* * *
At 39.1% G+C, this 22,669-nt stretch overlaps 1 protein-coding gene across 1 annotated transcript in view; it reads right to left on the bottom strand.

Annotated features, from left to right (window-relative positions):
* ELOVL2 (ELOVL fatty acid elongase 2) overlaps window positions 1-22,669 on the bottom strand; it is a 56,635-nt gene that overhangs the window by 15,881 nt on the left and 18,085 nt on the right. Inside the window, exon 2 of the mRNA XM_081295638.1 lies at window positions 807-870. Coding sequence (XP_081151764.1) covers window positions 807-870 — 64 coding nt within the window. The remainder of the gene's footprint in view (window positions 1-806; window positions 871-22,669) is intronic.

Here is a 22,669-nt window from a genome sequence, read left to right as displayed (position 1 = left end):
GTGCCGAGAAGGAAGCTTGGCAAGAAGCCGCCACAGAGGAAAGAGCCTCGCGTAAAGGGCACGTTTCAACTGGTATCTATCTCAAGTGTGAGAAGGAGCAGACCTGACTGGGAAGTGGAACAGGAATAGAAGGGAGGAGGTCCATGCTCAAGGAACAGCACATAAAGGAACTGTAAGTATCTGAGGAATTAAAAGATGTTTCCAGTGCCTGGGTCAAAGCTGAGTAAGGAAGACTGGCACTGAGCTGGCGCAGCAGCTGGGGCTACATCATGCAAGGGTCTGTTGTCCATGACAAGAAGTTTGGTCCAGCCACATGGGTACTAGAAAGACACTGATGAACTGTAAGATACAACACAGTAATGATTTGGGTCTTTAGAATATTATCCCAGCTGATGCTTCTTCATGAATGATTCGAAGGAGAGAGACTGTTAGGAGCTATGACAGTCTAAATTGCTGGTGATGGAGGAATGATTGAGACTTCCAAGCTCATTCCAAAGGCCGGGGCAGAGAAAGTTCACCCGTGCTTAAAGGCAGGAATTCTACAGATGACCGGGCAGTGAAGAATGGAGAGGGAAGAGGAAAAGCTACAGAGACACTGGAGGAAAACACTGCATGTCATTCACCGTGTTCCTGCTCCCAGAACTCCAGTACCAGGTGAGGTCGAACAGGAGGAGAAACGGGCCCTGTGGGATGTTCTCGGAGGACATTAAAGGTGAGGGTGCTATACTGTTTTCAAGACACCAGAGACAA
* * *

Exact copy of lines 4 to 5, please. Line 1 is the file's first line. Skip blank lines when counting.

Here is a 22,669-nt window from a genome sequence, read left to right as displayed (position 1 = left end):
GTGCCGAGAAGGAAGCTTGGCAAGAAGCCGCCACAGAGGAAAGAGCCTCGCGTAAAGGGCACGTTTCAACTGGTATCTATCTCAAGTGTGAGAAGGAGCAGACCTGACTGGGAAGTGGAACAGGAATAGAAGGGAGGAGGTCCATGCTCAAGGAACAGCACATAAAGGAACTGTAAGTATCTGAGGAATTAAAAGATGTTTCCAGTGCCTGGGTCAAAGCTGAGTAAGGAAGACTGGCACTGAGCTGGCGCAGCAGCTGGGGCTACATCATGCAAGGGTCTGTTGTCCATGACAAGAAGTTTGGTCCAGCCACATGGGTACTAGAAAGACACTGATGAACTGTAAGATACAACACAGTAATGATTTGGGTCTTTAGAATATTATCCCAGCTGATGCTTCTTCATGAATGATTCGAAGGAGAGAGACTGTTAGGAGCTATGACAGTCTAAATTGCTGGTGATGGAGGAATGATTGAGACTTCCAAGCTCATTCCAAAGGCCGGGGCAGAGAAAGTTCACCCGTGCTTAAAGGCAGGAATTCTACAGATGACCGGGCAGTGAAGAATGGAGAGGGAAGAGGAAAAGCTACAGAGACACTGGAGGAAAACACTGCATGTCATTCACCGTGTTCCTGCTCCCAGAACTCCAGTACCAGGTGAGGTCGAACAGGAGGAGAAACGGGCCCTGTGGGATGTTCTCGGAGGACATTAAAGGTGAGGGTGCTATACTGTTTTCAAGACACCAGAGACAA